Is Paul a Male Chauvinist? Part 2 of 2

(Continued from yesterday)

• You may be reading too much into 1 Tim 2:14. All it said was Adam was not deceived but Eve was. It said nothing about Paul’s attitude towards women, that he was a woman-hater as some feminists claim, or at least a male chauvinist. Paul was not married (1 Co 7:8) so he never had the responsibility of a husband to protect his wife, nor did he condone men blaming women for the husbands’ mistakes. My opinion is based on:

1. As a Pharisee who knew the Law (Php 3:5), he understood fully a husband’s “covering” of authority over his wife:
Num 30:6-8 “However, if she should marry while under her vows or the rash statement of her lips by which she has bound herself, and her husband hears of it and says nothing to her on the day he hears it, then her vows shall stand and her obligations by which she has bound herself shall stand. But if on the day her husband hears of it, he forbids her, then he shall annul her vow which she is under and the rash statement of her lips by which she has bound herself; and the LORD will forgive her. (Also Num 6:10-12)
If Adam were there all the time, since he said nothing and did not forbid Eve, he gave his tacit approval by his silence and eating the fruit himself; he cannot avoid his responsibility. I understand the Law came later, but the principle is the same.

2. Paul was the one who penned:
Eph 5:25 Husbands, love your wives, just as Christ also loved the church and gave Himself up for her,
• Eph 5:28 So husbands ought also to love their own wives as their own bodies. He who loves his own wife loves himself;
• Eph 5:33 Nevertheless, each individual among you also is to love his own wife even as himself, and the wife must see to it that she respects her husband.

As such, it is highly unlikely that he would condone husbands blaming their wives for their own mistakes.

3. Although Eve sinned first, Paul never charged woman with greater responsibility. The primary responsibility of sin and death entering the world rest with Adam as head of his family and mankind:
Rom 5:12 Therefore, just as through one man (Adam) sin entered into the world, and death through sin, and so death spread to all men, because all sinned
• Rom 5:17 For if by the transgression of the one (Adam), death reigned through the one (Adam), …

So I find faulting Paul for something he never did, or even stood against, to be an unfair accusation. Hope this helps.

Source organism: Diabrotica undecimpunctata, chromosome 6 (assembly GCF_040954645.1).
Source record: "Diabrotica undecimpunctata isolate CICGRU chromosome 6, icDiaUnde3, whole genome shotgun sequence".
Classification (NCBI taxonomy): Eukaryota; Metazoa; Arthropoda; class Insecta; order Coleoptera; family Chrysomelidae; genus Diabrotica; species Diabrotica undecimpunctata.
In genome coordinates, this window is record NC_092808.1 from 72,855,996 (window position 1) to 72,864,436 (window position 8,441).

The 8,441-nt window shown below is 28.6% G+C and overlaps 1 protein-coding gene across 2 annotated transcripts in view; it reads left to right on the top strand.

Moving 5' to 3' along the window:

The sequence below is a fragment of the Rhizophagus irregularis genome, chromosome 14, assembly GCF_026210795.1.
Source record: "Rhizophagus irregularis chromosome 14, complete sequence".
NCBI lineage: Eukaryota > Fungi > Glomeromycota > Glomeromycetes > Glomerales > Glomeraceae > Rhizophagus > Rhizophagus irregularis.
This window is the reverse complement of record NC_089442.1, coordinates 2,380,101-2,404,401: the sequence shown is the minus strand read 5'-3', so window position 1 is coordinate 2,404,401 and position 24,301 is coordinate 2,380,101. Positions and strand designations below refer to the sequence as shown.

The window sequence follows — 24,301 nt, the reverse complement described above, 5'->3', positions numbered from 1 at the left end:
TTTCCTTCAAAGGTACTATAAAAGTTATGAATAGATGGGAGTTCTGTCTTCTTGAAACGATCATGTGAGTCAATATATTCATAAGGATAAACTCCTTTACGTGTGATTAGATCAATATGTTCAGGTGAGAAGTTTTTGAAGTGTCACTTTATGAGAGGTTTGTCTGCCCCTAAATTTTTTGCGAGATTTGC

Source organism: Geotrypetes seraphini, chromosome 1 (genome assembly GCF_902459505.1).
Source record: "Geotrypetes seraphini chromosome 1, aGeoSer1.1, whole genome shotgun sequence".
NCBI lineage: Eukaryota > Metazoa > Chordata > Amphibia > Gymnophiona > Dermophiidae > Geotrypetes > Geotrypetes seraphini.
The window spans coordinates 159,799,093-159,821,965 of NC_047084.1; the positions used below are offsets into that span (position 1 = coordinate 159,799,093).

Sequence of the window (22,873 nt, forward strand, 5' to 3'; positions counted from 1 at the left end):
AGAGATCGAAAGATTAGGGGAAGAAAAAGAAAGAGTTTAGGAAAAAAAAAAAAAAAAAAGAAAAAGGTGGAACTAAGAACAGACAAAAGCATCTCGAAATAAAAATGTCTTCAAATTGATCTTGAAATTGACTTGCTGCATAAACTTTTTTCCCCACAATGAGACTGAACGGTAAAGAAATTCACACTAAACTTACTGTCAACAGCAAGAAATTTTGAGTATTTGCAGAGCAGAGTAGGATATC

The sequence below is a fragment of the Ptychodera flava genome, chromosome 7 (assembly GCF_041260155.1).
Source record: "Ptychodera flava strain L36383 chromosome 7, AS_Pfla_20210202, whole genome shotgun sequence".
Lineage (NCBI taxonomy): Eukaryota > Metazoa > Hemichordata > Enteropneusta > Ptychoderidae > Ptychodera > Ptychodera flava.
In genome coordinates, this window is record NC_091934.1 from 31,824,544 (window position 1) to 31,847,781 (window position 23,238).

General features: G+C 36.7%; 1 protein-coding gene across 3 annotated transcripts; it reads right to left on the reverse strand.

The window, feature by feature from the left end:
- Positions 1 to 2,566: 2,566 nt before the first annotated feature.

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Temple Tax and Principles of Interpretation (5 of 5)

Matthew 17 24-27 e

(Continued from yesterday)

(4) Did the disciples need to pay this temple tax? The following summarizes opposite views:

YES
• Since they were Jewish males aged over 20, they need to pay
• Jesus’ parable only gave exemption to the sons of the king, not other family members or servants
• The disciples hadn’t received the Holy Spirit yet & hence needed redemption. Also salvation was not by default given by Jesus to all disciples or else Judas Iscariot wouldn’t fall from grace.

NO
• Disciples were servants of the King (some disagreed saying they were no longer servants) and hence treated as family of the King
• Disciples were not only family members, but were sons of God (Rom 8:5; Gal 4:6)

Which view is more convincing, or in effect is this irrelevant because no matter what, the tax collectors will still consider Jesus and also these disciples had a duty to pay the tax?

I think we should draw our conclusion first from the text, and only secondarily from other passages. Let’s go back to Jesus’ answer.

He said, “Then the sons are exempt. However, so that we do not offend them, …” (Mt 17:26-27a). By using “we” instead of “I”, Jesus was including Peter in “sons”. The implication is that Peter, and by extension to other apostles, are “sons of the King” and not strangers, and therefore do not have to pay customs or poll-tax. I therefore side with NO, the disciples do not need to pay. They paid to go above and beyond what was required, not out of necessity, but to fulfill all righteousness.

I also agree that this is perhaps a moot point as outsiders may not see this, and would consider Jesus and His disciples have a duty to pay the tax.

Postlude. I dealt with this passage at considerable length to illustrate the proper use of rules of interpretation – observation, context, both immediate and broad from other Scriptures, exegesis vs. eisegesis etc. Studying the Bible is not a matter of private interpretation (2 Pet 1:20), saying what you want and justifying it by quoting verses out of context. I hope everyone, especially Sunday school teachers, would learn basic hermeneutics well before they teach either verbally or in writing. And I hope if you have rightly divided the word of truth (2 Tim 2:15) you will share it with others.

Redemption Money (2 of 5)

Matthew 17 24-27 b

(Continued from yesterday)